Commencing at step 568, the diagnostic test determines which system component is faulty and displays the associated fault code. If the variable X has a value of 0, then the fault code 11 is flashed at step 570, and the diagnostic test jumps to step 582. If X does not have a value of 0, then the diagnostic test continues. If X has a value of 0, then the diagnostic test continues. If X has a value of 1 at 572, then the fault code 42 is flashed at step 574, and the diagnostic test jumps to step 582. If X does not have a value of 1, then the diagnostic test continues. If X has a value of 2 at step 576, then the fault code 41 is flashed at step 578, and the diagnostic test jumps to step 582. If X does not have a value of 2, then the fault codes 41 and 42 are alternately flashed at step 580 and the diagnostic test continues to step 582.

The thermostat call and/or fault history display mode check is performed again in step 582. If a thermostat call is in progress and/or the fault history display mode switch is ON, then the fault code LED display is cleared, the fault code 22 is flashed at step 584, and the diagnostic test continues. If the system conditions in step 582 are not present then the diagnostic test jumps to step 586. The diagnostic test then waits for the service technician to turn the diagnostic test switch 221 OFF at step 586. Until the diagnostic test switch 221 is turned OFF, the diagnostic test will continuously loop back to step 582. Once the diagnostic test switch 221 is turned OFF, the diagnostic test will terminate the fault code display sequence at step 588, completing the test.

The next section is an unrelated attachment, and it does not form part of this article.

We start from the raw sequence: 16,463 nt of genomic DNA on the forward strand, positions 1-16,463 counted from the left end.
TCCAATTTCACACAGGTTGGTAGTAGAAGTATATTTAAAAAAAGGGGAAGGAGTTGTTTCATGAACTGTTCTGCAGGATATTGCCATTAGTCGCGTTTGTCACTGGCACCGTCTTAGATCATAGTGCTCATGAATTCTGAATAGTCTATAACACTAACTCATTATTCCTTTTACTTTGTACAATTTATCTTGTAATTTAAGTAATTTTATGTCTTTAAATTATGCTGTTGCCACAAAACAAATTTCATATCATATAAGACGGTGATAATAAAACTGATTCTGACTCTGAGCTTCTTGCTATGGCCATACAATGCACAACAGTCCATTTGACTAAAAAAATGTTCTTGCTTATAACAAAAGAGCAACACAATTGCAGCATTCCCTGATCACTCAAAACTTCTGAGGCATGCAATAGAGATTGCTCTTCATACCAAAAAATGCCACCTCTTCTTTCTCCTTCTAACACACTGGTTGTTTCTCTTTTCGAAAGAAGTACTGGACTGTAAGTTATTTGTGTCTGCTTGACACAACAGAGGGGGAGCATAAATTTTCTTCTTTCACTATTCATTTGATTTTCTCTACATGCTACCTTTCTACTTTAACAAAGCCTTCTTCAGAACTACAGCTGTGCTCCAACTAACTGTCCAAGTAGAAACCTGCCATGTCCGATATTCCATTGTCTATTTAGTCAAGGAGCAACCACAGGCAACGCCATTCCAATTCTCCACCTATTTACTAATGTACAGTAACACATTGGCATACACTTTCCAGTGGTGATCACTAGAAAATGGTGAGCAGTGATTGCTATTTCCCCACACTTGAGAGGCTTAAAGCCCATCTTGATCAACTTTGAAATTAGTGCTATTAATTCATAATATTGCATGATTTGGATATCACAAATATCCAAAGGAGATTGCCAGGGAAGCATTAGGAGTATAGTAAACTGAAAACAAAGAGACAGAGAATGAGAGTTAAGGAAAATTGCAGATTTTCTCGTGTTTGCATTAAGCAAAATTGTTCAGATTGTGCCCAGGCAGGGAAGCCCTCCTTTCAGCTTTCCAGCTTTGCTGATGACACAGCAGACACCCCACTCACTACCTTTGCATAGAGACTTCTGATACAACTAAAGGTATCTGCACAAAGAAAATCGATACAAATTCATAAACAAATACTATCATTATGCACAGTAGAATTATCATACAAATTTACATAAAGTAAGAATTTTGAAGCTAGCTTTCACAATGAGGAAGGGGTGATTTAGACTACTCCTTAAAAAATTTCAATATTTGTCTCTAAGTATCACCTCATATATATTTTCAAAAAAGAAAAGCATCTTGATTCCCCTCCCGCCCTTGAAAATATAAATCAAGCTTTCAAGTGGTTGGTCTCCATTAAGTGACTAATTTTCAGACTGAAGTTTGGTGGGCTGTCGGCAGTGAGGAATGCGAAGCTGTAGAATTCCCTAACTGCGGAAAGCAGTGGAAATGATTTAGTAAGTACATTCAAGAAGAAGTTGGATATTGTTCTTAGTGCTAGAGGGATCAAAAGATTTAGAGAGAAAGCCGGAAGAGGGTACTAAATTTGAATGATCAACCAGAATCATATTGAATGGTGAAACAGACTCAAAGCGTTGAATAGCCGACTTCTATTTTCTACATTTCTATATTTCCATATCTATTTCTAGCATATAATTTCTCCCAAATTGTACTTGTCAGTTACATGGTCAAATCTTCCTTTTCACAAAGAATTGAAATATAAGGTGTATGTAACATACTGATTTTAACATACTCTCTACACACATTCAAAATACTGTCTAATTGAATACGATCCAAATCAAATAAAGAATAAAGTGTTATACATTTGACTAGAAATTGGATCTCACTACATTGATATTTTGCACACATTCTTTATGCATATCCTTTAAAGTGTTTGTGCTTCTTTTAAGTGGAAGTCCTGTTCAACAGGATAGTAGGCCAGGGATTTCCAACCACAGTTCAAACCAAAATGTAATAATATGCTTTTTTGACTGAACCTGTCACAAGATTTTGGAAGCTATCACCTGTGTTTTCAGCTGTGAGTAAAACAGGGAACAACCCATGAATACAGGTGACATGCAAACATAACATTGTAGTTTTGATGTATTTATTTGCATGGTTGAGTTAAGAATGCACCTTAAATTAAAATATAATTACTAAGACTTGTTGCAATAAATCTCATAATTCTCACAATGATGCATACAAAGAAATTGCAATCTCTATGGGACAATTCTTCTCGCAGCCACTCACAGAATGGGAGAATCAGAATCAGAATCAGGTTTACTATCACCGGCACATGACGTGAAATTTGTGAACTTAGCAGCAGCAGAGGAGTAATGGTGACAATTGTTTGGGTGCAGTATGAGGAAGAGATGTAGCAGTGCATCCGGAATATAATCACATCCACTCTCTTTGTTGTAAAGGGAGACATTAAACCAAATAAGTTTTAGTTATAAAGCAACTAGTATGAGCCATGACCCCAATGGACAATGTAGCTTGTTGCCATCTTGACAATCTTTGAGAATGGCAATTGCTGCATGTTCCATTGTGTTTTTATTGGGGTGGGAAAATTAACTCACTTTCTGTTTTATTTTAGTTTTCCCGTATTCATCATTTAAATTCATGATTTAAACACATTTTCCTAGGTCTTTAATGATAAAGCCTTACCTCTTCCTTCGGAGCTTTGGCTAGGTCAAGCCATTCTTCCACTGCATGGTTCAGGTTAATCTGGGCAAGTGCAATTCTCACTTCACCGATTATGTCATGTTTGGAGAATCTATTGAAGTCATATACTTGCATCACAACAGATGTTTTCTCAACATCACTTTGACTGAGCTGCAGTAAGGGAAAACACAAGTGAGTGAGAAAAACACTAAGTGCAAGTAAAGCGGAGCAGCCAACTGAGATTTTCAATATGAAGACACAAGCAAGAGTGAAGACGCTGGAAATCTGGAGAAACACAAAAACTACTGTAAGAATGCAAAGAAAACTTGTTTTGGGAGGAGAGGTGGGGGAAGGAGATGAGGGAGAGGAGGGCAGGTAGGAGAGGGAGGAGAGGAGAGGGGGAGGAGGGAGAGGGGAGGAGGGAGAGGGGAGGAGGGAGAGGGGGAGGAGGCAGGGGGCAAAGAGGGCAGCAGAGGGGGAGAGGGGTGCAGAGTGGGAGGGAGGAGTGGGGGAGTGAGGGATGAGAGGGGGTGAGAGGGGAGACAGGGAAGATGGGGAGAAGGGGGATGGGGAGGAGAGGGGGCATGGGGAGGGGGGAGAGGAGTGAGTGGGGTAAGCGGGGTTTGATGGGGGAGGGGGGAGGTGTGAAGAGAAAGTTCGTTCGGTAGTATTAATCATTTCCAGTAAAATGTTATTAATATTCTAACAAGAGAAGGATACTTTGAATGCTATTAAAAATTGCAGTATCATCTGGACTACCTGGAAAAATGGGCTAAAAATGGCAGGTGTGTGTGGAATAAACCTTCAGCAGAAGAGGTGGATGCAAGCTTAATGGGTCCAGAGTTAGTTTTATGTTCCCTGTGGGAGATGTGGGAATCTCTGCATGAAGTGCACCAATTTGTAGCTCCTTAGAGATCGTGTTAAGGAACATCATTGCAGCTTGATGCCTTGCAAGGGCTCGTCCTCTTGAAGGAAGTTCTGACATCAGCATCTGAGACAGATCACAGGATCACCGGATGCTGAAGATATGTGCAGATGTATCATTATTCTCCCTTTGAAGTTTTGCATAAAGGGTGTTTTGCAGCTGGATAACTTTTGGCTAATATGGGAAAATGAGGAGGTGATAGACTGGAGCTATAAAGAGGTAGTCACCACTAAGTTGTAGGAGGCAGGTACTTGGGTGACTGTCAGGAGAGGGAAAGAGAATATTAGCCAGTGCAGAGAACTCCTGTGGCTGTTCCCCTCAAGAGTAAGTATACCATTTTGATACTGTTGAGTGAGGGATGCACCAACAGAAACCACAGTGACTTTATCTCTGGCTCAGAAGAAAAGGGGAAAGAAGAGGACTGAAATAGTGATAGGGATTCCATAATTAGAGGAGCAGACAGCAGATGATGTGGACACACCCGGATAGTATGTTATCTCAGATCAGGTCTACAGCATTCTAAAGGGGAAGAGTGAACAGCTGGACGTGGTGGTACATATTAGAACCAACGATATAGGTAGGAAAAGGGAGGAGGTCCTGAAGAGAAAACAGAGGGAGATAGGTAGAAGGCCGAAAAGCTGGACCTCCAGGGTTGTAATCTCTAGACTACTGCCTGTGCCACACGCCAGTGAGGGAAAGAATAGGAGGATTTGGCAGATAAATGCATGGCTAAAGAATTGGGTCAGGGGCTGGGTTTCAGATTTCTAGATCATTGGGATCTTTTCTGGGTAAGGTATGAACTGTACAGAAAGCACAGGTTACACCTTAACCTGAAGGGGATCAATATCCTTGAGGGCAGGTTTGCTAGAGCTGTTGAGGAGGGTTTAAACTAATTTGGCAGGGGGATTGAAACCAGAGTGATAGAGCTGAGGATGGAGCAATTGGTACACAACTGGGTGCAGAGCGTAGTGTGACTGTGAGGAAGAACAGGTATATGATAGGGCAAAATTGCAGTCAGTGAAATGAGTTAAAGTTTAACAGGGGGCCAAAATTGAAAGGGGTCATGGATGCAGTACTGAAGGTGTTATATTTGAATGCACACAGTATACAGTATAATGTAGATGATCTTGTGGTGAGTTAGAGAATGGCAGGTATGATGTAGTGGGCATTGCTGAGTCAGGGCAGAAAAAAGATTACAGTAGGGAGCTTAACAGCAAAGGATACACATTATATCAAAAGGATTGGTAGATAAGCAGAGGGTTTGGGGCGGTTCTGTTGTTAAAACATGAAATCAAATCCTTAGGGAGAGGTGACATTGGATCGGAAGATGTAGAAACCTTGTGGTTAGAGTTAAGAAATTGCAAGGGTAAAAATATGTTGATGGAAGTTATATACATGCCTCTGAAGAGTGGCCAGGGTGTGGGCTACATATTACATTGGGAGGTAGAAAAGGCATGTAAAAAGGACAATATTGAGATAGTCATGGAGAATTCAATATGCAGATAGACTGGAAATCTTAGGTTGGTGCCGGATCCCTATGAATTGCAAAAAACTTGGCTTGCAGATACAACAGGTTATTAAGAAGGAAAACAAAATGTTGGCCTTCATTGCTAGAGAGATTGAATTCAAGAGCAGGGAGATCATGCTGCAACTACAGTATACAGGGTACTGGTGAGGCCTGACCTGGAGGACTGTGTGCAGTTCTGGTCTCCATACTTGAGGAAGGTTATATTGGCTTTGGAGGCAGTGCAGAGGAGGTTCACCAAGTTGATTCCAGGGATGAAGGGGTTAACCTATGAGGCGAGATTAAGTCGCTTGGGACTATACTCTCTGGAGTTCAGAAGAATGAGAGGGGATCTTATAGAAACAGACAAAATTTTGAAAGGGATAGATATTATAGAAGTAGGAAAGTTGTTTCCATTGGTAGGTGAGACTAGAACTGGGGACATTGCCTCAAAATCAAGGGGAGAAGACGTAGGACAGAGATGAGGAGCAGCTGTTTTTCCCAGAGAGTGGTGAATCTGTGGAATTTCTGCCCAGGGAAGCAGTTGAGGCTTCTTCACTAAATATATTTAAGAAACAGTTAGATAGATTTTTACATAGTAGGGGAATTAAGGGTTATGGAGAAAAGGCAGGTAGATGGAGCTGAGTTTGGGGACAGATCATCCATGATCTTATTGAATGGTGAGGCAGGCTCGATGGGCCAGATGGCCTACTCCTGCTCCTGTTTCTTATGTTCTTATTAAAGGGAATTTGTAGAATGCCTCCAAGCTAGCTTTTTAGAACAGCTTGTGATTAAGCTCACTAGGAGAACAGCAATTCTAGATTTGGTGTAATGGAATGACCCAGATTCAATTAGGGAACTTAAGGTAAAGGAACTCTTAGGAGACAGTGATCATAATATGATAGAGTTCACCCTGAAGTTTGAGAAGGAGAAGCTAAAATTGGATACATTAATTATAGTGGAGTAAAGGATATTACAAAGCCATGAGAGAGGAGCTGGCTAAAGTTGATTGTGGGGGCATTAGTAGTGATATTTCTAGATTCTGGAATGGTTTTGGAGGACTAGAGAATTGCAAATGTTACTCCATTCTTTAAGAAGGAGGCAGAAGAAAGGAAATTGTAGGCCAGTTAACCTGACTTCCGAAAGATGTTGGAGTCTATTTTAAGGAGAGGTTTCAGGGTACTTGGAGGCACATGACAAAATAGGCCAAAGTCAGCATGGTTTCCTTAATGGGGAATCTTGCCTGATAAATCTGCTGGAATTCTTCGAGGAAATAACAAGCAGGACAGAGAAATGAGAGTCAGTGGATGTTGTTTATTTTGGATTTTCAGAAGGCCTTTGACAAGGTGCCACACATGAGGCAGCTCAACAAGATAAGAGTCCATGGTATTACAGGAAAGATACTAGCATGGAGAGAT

As can be seen from the above description, the present invention is an improvement over the prior art in that, in provides the service technician in the field with a diagnostic method to test a system with variable speed motors and the flexibility to individually eliminate the system components as the source of the system error by the strategic use of component simulator circuits. In contrast, the prior art requires the service technician when troubleshooting to make many voltage measurements across the various components of the system, when can be a cumbersome, complex and costly process.

While this invention has been explained with reference to the structure disclosed herein, it is not confined to the details set forth and this application is intended to cover any modifications and changes as may come within the scope of the following claims:

BRIEF DESCRIPTION OF THE DRAWINGS

For a better understanding of these and other objects of the present invention, reference will be made to the following detailed description of the invention which is to be read in association with the accompanying drawings, wherein:

FIG. 1 is a perspective view with portions exploded, showing a high efficiency variable capacity condensing gas furnace embodying the teaching of the present invention;